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Protocol At Work
Sridhar Jayanthi
Wednesday, December 28, 2005
Never ask a man’s salary or a woman’s age”—this old saying has never caught on in India over the ages. It takes just 10 minutes with a stranger on a train before you are asked about your salary. This practice of sharing salary openly may seem insignificant to most people, but it has had a damaging effect on India’s pace of innovation. Let me explain.

It is very well established that “what gets rewarded gets done.” Managers frequently want to reinforce best practices and good results by rewarding the performers in the team. These rewards are typically monetary in form of a hike in salary, a bonus, some stock options, non-monetary rewards like a promotion, or recognition in public. However, in reality, the typical Indian manager does not find it easy to reward proportionately for the fear of upsetting other team members. Since most junior team members and some seniors share their compensation information quite freely for various reasons. Between the lack of confidentiality and fear of attrition, the Indian manager has very little leeway to reward the star performers and feels forced to treat everyone as equal members of the team.

The consequence of such constraint in rewarding the stars monetarily sends the wrong message to the team that “average performance is good enough.”

Such messages result in frustration and pressure among the team members, which may end in the employees not achieving their full potential or leaving to join a different team. As and when the good performers leave a team, inevitably the caliber of the team spirals down. It affects the team potential and the individual performance. It leaves employees in a confused state of mind on the value of hard work, innovation and higher productivity.

Thus, open sharing of compensation information has definitely resulted in lower performance, lesser innovation, and lower wealth creation among individuals, than would have been possible otherwise.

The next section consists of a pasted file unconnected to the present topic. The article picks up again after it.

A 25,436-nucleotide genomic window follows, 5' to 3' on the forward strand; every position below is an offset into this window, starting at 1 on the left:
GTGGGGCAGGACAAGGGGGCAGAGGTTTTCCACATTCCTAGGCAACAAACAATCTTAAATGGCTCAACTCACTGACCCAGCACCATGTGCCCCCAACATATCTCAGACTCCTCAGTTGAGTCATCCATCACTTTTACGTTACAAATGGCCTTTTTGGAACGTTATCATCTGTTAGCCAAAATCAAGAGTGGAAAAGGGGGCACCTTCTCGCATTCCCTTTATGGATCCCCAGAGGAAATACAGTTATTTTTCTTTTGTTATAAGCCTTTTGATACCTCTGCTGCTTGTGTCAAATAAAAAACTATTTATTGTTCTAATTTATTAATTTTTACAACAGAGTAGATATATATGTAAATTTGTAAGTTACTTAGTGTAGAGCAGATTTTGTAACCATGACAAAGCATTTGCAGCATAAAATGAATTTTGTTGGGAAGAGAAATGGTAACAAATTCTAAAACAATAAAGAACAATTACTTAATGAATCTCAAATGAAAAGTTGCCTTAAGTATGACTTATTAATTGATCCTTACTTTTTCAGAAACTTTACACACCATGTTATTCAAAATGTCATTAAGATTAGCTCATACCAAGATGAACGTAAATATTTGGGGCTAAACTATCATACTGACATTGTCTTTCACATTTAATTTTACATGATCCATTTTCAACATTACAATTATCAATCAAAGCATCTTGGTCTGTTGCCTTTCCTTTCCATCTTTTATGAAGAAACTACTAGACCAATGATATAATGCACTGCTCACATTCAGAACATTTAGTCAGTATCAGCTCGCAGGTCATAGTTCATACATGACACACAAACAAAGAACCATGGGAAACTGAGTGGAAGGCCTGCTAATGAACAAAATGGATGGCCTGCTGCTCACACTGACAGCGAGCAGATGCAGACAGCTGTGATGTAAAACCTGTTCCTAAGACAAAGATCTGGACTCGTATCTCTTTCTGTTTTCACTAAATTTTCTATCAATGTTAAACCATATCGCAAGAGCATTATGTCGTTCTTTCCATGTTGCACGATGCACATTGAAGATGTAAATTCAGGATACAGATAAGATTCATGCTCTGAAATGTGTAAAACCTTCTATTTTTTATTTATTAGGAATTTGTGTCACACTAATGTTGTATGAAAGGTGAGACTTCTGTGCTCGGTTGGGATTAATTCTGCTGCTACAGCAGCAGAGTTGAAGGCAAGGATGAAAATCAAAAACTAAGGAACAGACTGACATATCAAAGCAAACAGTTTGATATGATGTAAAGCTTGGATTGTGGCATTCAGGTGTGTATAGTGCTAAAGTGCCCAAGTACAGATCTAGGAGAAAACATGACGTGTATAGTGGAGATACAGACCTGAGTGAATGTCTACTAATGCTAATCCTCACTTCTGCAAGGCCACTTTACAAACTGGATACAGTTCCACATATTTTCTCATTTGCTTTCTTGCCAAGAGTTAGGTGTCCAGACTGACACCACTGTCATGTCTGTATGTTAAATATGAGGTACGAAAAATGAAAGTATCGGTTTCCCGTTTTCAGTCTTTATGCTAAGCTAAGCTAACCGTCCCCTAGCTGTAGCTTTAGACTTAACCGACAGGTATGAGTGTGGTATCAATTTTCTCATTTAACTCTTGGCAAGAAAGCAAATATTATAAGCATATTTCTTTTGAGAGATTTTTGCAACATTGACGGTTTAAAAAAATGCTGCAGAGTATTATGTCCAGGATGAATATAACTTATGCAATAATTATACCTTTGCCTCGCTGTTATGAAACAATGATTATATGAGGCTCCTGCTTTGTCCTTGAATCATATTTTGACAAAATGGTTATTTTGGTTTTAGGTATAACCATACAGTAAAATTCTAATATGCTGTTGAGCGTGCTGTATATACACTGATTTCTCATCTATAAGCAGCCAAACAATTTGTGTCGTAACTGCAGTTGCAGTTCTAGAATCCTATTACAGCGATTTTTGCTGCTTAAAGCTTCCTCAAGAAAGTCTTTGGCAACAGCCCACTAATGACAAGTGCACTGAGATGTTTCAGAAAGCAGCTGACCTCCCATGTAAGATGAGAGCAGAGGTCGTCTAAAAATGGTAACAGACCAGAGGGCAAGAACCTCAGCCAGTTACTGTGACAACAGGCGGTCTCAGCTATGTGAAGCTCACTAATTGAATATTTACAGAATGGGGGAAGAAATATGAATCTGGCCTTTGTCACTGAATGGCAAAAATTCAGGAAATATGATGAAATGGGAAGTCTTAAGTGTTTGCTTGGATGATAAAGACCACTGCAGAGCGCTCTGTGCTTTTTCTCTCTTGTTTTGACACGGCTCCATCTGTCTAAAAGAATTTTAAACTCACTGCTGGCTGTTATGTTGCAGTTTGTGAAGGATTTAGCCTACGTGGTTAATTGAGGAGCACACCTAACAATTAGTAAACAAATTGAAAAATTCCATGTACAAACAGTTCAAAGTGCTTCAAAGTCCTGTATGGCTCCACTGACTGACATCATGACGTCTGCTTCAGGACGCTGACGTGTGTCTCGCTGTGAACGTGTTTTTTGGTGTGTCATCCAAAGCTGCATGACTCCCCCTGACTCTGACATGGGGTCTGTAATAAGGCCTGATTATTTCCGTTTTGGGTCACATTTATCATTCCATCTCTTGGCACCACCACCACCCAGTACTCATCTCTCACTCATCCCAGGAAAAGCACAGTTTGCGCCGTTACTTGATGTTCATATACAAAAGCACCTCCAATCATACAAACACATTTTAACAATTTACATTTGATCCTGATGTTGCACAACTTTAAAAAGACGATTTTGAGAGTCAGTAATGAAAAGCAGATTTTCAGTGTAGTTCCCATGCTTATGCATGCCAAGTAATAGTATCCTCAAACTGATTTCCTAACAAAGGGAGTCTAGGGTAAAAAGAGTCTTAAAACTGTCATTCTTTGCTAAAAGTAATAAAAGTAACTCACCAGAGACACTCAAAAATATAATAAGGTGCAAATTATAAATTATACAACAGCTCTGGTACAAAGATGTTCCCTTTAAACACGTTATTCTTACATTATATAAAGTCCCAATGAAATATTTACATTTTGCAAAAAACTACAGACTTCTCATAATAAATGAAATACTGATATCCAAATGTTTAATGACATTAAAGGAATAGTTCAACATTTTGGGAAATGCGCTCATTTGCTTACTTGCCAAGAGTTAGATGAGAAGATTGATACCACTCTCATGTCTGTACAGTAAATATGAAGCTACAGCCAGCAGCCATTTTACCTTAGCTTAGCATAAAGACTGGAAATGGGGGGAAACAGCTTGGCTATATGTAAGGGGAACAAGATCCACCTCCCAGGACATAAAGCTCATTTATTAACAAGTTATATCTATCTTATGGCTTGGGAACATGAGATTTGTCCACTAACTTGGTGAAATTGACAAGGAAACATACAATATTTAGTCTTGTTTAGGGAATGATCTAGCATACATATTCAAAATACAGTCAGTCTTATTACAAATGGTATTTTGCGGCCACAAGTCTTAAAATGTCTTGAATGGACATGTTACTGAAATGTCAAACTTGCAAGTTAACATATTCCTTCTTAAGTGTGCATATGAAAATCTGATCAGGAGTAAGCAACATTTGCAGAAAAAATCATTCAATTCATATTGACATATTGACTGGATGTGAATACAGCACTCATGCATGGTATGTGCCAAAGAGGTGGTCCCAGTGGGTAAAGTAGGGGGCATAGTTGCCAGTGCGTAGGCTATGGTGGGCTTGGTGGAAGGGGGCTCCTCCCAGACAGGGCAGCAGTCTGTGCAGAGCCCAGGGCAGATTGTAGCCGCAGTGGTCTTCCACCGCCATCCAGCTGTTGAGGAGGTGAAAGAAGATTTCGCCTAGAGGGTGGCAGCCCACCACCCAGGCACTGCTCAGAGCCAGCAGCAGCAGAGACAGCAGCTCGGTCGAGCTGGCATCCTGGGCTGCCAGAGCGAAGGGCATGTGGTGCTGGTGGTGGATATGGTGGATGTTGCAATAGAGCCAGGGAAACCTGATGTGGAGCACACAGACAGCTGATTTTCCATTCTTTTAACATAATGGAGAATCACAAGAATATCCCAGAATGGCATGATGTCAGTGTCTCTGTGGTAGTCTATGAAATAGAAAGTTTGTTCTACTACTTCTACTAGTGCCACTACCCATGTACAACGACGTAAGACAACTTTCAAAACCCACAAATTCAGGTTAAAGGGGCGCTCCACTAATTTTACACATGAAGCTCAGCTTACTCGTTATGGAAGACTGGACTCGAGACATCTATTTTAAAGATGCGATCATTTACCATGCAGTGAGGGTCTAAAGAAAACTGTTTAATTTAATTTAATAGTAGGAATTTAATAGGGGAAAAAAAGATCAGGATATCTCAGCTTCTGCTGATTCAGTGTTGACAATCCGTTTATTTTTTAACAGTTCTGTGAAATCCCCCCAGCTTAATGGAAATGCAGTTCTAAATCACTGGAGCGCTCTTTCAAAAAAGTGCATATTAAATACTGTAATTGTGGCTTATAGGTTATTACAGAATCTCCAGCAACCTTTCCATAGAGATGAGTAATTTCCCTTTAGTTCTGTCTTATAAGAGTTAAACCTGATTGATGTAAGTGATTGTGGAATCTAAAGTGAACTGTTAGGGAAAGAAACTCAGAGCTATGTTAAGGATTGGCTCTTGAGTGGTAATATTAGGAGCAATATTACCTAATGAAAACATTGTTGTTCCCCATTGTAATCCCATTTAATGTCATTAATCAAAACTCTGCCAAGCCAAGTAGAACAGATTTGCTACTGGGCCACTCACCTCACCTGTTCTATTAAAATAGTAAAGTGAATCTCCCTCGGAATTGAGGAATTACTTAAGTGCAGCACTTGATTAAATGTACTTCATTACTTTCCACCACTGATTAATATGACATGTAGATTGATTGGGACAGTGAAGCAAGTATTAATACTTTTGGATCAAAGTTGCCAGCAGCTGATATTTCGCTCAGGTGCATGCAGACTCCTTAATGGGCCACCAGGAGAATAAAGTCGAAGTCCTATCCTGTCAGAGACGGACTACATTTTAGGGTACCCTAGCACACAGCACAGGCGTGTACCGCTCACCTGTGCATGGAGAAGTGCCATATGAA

If you think you are a top performer and want the benefit of higher rewards:

l Do not share your compensation information from day one on the job—it is hard to change this behavior later with the same peer group.
lCommunicate to your manager that you will not share your salary information with others and expect the same from the manager.

l Dare to be different. Learn to deal with the peer pressure to share this information and the ragging you get for “trying to be

l Appreciate your manager and the company for any rewards you get. It is better for you if your manager feels acknowledged for recognizing your talent.

If you are a manager worried about losing your top performers:

1. Identify those with superior performance potential and show your appreciation with private and public recognition.

2. Dare to create a significant differential in equity between good, average and poor performers. If the difference is minimal, it sends the team the wrong message. If you have a pool of stock options or bonus budget, use it to create a clear differentiation between top performers and others. Risk losing your bottom performers.

3. Convince the good performers not to share their compensation information; they need to know that significant future rewards will be less forthcoming if each rewarding gesture causes team morale issues.

Sridhar Jayanthi is the Vice President of Engineering and Head of India Operation -McAfee Engineering Center. He is responsible for the Indian R&D and product development operation including the organizational development, operations strategy, and project execution. He can be reached at sridhar_jayanthi@mcafee.com
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